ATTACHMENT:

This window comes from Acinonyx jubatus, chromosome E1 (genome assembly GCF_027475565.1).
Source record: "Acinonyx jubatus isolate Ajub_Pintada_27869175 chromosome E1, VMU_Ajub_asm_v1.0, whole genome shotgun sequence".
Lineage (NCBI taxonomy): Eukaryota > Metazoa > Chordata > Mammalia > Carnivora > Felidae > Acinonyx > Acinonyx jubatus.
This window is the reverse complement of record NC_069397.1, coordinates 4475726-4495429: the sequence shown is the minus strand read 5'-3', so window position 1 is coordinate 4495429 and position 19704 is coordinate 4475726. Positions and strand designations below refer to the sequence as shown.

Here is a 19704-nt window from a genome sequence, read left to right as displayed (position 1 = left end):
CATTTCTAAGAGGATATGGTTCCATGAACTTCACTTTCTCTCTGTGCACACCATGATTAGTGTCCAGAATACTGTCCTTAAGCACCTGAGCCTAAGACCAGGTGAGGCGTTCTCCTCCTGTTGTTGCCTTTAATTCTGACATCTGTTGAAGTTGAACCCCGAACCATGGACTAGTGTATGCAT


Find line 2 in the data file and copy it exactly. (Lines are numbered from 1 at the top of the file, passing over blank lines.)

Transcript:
Source record: "Acinonyx jubatus isolate Ajub_Pintada_27869175 chromosome E1, VMU_Ajub_asm_v1.0, whole genome shotgun sequence".